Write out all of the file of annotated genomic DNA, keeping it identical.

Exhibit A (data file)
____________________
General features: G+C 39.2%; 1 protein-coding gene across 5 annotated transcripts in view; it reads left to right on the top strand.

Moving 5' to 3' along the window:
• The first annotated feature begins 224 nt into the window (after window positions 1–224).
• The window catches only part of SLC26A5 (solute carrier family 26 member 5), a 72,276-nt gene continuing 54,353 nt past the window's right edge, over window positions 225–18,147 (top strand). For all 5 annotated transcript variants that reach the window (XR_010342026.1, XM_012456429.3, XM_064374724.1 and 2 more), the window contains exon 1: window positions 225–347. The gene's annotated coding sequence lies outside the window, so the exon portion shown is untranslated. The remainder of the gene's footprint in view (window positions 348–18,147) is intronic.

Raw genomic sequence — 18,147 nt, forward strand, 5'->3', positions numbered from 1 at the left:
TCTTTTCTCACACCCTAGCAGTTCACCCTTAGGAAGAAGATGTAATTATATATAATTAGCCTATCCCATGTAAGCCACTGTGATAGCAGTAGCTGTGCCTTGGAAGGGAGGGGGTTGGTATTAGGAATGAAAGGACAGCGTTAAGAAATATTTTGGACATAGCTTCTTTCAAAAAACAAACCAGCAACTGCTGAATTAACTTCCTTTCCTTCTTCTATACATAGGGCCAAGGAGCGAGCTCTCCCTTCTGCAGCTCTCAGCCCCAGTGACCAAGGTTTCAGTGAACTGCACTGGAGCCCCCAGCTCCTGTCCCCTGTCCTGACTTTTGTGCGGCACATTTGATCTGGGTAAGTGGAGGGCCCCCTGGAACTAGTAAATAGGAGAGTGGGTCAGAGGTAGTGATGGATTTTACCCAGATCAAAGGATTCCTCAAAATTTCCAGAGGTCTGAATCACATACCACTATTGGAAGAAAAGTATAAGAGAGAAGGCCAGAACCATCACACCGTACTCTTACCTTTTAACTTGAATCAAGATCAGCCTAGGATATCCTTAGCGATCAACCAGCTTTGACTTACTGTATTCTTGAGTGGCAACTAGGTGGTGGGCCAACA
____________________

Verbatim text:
General features: G+C 39.2%; 1 protein-coding gene across 5 annotated transcripts in view; it reads left to right on the top strand.

Moving 5' to 3' along the window:
• The first annotated feature begins 224 nt into the window (after window positions 1–224).
• The window catches only part of SLC26A5 (solute carrier family 26 member 5), a 72,276-nt gene continuing 54,353 nt past the window's right edge, over window positions 225–18,147 (top strand). For all 5 annotated transcript variants that reach the window (XR_010342026.1, XM_012456429.3, XM_064374724.1 and 2 more), the window contains exon 1: window positions 225–347. The gene's annotated coding sequence lies outside the window, so the exon portion shown is untranslated. The remainder of the gene's footprint in view (window positions 348–18,147) is intronic.

Raw genomic sequence — 18,147 nt, forward strand, 5'->3', positions numbered from 1 at the left:
TCTTTTCTCACACCCTAGCAGTTCACCCTTAGGAAGAAGATGTAATTATATATAATTAGCCTATCCCATGTAAGCCACTGTGATAGCAGTAGCTGTGCCTTGGAAGGGAGGGGGTTGGTATTAGGAATGAAAGGACAGCGTTAAGAAATATTTTGGACATAGCTTCTTTCAAAAAACAAACCAGCAACTGCTGAATTAACTTCCTTTCCTTCTTCTATACATAGGGCCAAGGAGCGAGCTCTCCCTTCTGCAGCTCTCAGCCCCAGTGACCAAGGTTTCAGTGAACTGCACTGGAGCCCCCAGCTCCTGTCCCCTGTCCTGACTTTTGTGCGGCACATTTGATCTGGGTAAGTGGAGGGCCCCCTGGAACTAGTAAATAGGAGAGTGGGTCAGAGGTAGTGATGGATTTTACCCAGATCAAAGGATTCCTCAAAATTTCCAGAGGTCTGAATCACATACCACTATTGGAAGAAAAGTATAAGAGAGAAGGCCAGAACCATCACACCGTACTCTTACCTTTTAACTTGAATCAAGATCAGCCTAGGATATCCTTAGCGATCAACCAGCTTTGACTTACTGTATTCTTGAGTGGCAACTAGGTGGTGGGCCAACA